"The most difficult task for anyone wandering through a foreign land with the hope of gaining some insight into it is the profound need to come to terms with the lives and thoughts of strangers." -- Simon Winchester, “Korea.”
"What is that feeling when you're driving away from people and they recede on the plain till you see their specks dispersing? It's the too-huge world vaulting us, and it's goodbye. But we lean forward to the next crazy venture beneath the skies." -- Jack Kerouac, "On the Road."
"Packing up. The nagging worry of departure. Lost keys, unwritten labels, tissue paper lying on the floor. I hate it all. Even now, when I have done so much of it, when I live, as the saying goes, in my boxes. Even to-day, when shutting drawers and flinging wide a hotel wardrobe, or the impersonal shelves of a furnished villa, is a methodical matter of routine, I am aware of sadness, of a sense of loss. Here, I say, we have lived, we have been happy. This has been ours, however brief the time. Though two nights only have been spent beneath a roof, yet we leave something of ourselves behind. Nothing material, not a hair-pin on a dressing-table, not an empty bottle of aspirin tablets, not a handkerchief beneath a pillow, but something indefinable, a moment of our lives, a thought, a mood. This house sheltered us, we spoke, we loved within those walls. That was yesterday. To-day we pass on, we see it no more, and we are different, changed in some infinitesimal way. We can never be quite the same again." -- Daphne du Maurier, "Rebecca."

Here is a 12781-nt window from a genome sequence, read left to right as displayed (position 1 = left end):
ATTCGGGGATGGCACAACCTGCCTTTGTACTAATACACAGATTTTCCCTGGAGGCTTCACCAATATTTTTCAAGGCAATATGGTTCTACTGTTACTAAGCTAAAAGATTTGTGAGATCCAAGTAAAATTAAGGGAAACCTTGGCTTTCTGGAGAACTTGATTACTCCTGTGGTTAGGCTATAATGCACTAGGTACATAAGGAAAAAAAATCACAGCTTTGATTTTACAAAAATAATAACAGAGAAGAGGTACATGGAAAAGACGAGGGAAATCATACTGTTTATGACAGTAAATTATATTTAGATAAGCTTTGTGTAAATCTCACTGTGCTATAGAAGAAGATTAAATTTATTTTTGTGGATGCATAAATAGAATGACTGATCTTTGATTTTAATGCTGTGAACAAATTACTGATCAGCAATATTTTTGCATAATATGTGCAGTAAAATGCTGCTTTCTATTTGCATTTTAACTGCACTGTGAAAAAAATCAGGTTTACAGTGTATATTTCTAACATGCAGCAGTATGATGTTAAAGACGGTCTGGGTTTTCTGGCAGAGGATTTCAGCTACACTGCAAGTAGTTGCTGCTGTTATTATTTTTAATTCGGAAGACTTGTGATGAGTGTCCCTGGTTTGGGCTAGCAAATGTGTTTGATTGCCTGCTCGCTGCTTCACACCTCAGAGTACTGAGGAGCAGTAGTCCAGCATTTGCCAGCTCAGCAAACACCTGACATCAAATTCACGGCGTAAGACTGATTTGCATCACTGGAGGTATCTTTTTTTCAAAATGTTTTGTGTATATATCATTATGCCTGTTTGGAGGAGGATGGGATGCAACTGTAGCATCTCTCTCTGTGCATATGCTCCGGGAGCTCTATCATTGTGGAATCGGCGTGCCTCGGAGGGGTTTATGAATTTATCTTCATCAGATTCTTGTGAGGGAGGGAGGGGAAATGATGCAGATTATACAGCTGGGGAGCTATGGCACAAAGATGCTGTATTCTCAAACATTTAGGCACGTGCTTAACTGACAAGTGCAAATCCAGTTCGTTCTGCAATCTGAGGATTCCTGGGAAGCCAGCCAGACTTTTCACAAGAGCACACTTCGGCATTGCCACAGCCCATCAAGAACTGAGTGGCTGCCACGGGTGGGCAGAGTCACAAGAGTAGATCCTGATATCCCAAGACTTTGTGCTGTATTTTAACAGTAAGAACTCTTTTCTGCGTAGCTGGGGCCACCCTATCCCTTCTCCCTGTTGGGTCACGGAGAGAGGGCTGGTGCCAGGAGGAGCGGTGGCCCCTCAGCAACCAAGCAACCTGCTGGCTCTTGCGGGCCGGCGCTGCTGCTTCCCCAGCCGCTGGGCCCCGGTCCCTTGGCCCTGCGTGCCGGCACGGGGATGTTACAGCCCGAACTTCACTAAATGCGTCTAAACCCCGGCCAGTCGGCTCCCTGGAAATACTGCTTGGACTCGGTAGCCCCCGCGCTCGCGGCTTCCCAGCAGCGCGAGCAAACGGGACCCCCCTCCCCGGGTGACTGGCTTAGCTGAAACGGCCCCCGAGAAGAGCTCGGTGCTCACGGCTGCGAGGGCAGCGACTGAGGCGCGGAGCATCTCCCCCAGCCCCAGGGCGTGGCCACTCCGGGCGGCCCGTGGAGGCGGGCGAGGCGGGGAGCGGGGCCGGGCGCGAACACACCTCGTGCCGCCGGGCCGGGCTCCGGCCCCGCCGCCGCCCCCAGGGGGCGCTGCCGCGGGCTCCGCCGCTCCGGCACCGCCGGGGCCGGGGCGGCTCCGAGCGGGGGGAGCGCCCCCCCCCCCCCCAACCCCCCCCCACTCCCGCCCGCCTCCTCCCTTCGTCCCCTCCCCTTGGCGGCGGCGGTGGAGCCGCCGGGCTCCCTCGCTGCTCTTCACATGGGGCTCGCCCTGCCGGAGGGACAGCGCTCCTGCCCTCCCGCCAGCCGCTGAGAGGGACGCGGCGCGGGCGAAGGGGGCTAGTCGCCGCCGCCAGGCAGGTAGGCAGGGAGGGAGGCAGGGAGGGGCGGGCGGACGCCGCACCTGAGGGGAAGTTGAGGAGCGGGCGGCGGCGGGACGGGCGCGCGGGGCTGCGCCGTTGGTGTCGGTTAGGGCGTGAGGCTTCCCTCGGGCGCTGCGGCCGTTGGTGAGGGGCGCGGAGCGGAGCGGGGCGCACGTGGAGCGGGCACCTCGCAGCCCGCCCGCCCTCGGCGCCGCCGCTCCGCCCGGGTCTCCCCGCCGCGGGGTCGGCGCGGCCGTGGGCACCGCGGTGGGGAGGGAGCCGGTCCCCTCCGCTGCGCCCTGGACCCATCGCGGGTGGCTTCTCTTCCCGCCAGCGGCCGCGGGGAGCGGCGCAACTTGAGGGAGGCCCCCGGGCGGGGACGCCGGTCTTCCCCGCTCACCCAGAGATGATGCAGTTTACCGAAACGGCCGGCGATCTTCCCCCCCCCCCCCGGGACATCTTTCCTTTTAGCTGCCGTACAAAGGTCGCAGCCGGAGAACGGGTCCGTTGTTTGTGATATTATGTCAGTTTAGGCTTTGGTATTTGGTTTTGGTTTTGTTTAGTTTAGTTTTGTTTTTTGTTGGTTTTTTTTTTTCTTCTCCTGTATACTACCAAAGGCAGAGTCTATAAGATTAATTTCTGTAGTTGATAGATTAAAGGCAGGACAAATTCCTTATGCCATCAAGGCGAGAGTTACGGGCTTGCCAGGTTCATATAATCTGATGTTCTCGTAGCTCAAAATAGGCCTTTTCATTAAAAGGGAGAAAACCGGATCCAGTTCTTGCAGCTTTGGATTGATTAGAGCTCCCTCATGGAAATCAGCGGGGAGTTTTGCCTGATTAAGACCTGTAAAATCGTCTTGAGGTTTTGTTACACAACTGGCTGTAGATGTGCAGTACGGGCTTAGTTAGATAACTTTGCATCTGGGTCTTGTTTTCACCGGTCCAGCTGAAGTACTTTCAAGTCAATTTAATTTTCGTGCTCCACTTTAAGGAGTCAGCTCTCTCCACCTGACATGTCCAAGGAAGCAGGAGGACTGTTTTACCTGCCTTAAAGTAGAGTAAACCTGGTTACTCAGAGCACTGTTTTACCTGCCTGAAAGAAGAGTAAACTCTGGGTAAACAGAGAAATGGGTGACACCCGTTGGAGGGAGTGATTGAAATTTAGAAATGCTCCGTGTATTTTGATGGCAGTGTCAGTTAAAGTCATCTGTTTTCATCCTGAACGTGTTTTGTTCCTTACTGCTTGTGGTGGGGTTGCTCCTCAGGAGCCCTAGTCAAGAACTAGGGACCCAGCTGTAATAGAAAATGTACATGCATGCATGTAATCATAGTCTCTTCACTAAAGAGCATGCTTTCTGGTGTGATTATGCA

Our true selves
"At the end of hours of train-dreaming, we may feel we have been returned to ourselves -- that is, brought back into contact with emotions and ideas of importance to us. It is not necessarily at home that we best encounter our true selves. The furniture insists that we cannot change because it does not; the domestice setting keeps us tethered to the person we are in ordinary life, but who may not be who we essentially are." -- Alain de Botton, "The Art of Travel."